As the crew takes their leave of Butler, and with Kryten lower than ever, the story takes a very different direction, bordering on the “too silly, even by Red Dwarf standards”, as the crew come across a space station created by a group of scientists who believed the Universe to be a sentient being. I’ve said many times throughout this series’ run that the science fiction element has been both intelligent and interesting, this, on the other hand, is just mental Futurama-style sci-fi.
Though, if I’m honest, I would expect the universe to sound like Morgan Freeman if it was alive.
As the story reaches its conclusion with Kryten realising that there are things worth living for, it’s difficult to look back over the 30 minutes and not feel that the episode has let down Kryten a little bit. I’m not talking about the story quality, the laughs or the acting, just purely the fact that this sanitation droid has gotten the crew about of more scrapes than Scotty has beamed up Kirk, he deserves a little more credit. That said, however, this is a story about his own self-worth and how a mid-life crisis has taken that away from him, so maybe that disservice was intentional, whatever the case, the episode does leave you feeling for the mech.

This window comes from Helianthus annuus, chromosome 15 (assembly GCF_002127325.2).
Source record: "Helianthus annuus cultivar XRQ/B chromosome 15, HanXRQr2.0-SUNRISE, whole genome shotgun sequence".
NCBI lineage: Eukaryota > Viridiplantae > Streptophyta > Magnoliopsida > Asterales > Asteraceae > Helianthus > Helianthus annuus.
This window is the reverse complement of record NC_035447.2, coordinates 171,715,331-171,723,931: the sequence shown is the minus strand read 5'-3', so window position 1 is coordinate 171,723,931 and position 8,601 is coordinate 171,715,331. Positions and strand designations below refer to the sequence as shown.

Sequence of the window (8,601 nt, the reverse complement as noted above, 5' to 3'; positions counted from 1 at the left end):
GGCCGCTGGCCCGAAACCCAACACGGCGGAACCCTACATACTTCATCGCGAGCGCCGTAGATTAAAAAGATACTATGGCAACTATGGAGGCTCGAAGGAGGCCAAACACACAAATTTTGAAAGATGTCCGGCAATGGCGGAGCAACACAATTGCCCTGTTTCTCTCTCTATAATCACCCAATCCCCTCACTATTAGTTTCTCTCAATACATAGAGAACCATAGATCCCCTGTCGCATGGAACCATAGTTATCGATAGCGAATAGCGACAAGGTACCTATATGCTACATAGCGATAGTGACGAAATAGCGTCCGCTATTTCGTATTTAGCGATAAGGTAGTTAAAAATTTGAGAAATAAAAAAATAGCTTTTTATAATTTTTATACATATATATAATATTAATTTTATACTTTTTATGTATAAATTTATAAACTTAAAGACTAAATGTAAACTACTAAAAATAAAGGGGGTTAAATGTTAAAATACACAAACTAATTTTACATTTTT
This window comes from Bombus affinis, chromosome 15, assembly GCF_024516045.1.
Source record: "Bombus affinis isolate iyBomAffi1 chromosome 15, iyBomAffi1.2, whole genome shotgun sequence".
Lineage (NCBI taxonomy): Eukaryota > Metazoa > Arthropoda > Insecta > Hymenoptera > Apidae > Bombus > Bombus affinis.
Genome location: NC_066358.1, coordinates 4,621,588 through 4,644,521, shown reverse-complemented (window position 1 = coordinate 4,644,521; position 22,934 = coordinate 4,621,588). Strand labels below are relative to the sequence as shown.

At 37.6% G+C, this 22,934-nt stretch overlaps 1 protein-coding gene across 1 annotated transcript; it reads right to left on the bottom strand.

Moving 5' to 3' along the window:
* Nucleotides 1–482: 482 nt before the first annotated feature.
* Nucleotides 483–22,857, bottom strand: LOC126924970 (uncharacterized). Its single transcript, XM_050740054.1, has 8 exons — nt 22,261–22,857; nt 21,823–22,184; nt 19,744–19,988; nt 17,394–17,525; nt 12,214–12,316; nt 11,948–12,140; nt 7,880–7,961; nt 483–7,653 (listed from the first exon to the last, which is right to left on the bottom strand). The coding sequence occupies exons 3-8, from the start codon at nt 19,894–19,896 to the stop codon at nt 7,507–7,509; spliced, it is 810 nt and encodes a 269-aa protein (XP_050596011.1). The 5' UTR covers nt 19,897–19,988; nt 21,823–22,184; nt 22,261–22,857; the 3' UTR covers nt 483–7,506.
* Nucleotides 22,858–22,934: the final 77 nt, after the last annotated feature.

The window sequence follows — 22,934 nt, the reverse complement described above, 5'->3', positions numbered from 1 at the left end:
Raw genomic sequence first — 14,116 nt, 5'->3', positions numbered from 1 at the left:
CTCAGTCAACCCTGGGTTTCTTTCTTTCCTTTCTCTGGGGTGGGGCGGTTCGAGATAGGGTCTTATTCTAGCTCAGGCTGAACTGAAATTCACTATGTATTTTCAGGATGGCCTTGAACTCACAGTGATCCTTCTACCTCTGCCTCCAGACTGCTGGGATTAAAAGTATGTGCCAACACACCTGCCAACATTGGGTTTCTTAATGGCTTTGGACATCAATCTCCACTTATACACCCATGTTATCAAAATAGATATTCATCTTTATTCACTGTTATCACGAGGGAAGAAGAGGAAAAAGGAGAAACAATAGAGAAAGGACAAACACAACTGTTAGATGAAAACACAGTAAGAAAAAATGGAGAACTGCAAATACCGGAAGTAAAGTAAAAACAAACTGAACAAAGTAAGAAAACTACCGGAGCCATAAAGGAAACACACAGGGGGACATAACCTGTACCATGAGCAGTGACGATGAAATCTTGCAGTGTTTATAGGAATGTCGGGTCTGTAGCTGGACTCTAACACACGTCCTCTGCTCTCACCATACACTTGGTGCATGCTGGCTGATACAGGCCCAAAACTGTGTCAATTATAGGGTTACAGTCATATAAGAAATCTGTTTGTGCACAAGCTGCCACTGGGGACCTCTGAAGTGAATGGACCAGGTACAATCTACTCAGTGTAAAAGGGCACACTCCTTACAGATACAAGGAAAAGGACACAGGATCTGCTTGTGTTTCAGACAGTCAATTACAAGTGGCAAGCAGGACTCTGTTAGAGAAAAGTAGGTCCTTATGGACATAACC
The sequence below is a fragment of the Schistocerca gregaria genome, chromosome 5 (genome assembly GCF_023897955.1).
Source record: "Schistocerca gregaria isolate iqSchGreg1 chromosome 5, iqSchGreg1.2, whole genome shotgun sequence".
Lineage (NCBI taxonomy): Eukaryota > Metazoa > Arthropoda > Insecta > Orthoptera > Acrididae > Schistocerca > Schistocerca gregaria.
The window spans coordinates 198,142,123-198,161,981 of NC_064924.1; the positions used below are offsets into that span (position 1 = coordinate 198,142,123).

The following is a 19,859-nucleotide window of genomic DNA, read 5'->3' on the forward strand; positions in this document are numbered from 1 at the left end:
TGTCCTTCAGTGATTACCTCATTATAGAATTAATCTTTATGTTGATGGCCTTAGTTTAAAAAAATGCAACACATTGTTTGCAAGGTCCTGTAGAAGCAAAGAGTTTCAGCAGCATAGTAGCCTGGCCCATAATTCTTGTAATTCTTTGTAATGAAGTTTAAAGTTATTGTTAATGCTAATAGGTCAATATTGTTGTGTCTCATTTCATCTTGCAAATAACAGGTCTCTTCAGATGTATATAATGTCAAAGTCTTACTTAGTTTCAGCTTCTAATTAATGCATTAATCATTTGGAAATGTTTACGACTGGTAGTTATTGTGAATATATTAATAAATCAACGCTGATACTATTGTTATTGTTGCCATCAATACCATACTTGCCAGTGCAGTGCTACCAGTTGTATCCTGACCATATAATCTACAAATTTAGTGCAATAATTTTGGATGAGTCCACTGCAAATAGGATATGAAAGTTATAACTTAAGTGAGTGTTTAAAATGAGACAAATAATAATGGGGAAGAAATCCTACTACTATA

Despite a few missteps, Krysis still delivers another great episode of Red Dwarf and ensures the continued success of what is set to go down as the best series in twenty years. This story touches on a number of different areas, pushing the boundaries like the Dwarf of old and forcing the viewer into a far more engaging story than just a mechanoid who’s gone a bit silly with age, this episode could have gone so wrong, but it didn’t.
While there’s plenty of laughter throughout, Krysis falls a little short of the mark compared to Officer Rimmer, which to be fair is far from a criticism given just how funny that episode was. It also doesn’t quite match up against Give and Take for excellent science fiction, but again I think it’ll be some time before Red Dwarf hits those heights again. So where does this episode fit in?
It doesn’t, and that’s its greatest strength, it’s something completely different from the rest of the series so far, delivering that rare combination of emotion and sci-fi comedy that Red Dwarf does so well. I’d be surprised if this episode tops anyone’s list for best of the series, but that doesn’t mean it isn’t a great episode in its own right.